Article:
film April 13, 2012 By Marina Zogbi
Whit Stillman (director) on set Photo by Kerry Brown, Courtesy of Sony Pictures Classics

Whit Stillman (director) on set
Photo by Kerry Brown, Courtesy of Sony Pictures Classics

stillmanheader2 Whit Stillman
Filmmaker Whit Stillman’s small, idiosyncratic body of work is highly regarded, even venerated, by a discerning group of moviegoers. Arch, witty dialogue; cheerful but flawed characters; and a touch of social commentary mingle easily in his ensemble dramedies. It’s impossible to mistake a Whit Stillman film for anyone else’s.

His first feature, Metropolitan (1990), about a set of young, upper class New Yorkers, was full of razor-sharp dialogue and savage wit, yet it rang true emotionally and was embraced by many from less privileged backgrounds. Barcelona (1994), starring Taylor Nichols and beloved Stillman favorite Chris Eigeman, was a similar comedy of manners, but set abroad with considerably raised dramatic stakes. The relatively big-budget The Last Days of Disco (1998), starring Chloë Sevigny and Kate Beckinsale, along with Eigeman, may have been a box office disappointment, but it too boasted sharp dialogue, excellent performances, and engrossingly imperfect characters – the Stillman trifecta.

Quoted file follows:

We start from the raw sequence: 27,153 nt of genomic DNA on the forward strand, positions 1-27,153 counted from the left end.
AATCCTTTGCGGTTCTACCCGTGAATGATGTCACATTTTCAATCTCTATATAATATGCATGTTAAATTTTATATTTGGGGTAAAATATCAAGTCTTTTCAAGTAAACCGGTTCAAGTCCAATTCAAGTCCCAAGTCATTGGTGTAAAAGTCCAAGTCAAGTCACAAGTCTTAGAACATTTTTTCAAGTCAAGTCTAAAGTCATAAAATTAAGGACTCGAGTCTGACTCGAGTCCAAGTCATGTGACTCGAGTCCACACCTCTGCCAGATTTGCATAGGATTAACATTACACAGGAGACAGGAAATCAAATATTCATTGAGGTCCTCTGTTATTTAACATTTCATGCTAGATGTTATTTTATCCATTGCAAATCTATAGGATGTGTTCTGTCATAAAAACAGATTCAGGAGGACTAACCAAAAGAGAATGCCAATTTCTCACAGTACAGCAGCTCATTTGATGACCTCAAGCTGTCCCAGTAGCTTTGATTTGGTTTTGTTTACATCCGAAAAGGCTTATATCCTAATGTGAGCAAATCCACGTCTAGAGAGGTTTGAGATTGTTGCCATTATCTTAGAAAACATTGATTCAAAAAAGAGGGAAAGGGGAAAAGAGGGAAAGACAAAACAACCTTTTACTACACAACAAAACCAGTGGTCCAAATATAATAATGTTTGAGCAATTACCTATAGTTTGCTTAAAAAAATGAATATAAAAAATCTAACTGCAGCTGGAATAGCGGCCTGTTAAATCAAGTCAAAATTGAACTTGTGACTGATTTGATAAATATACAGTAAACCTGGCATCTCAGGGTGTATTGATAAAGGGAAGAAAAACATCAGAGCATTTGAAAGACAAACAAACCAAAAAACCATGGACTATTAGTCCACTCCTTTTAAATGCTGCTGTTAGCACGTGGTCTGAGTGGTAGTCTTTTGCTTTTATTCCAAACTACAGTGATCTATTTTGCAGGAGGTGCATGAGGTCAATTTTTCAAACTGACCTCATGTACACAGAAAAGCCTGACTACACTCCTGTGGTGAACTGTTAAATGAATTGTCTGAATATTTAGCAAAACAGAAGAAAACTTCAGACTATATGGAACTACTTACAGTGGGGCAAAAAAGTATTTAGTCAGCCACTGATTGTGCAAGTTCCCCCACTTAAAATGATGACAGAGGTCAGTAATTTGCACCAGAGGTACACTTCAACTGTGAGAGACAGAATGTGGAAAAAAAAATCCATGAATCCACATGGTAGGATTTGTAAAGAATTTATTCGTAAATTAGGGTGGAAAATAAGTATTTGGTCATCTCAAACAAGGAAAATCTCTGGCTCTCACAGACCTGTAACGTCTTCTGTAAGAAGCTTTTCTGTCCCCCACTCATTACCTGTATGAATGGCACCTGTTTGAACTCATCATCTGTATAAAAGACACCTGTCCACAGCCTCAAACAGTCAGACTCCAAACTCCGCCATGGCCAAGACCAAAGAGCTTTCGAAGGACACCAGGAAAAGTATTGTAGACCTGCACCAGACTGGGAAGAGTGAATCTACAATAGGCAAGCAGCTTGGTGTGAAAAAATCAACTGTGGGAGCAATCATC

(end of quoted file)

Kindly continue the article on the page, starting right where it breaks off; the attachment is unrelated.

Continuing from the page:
Which brings us (14 years later) to Damsels in Distress, a more lighthearted film, though set in a somewhat familiar milieu – an insular East Coast college campus – and featuring typically self-important yet fragile characters. Actress of the moment Greta Gerwig stars as Violet, ringleader of a group of girls who are figuring out their love lives while trying to save their fellow students from depression, bad odors and general low standards, mainly through dancing. Though Taylor Nichols has a small role as a teacher, Eigeman is noticeably absent.

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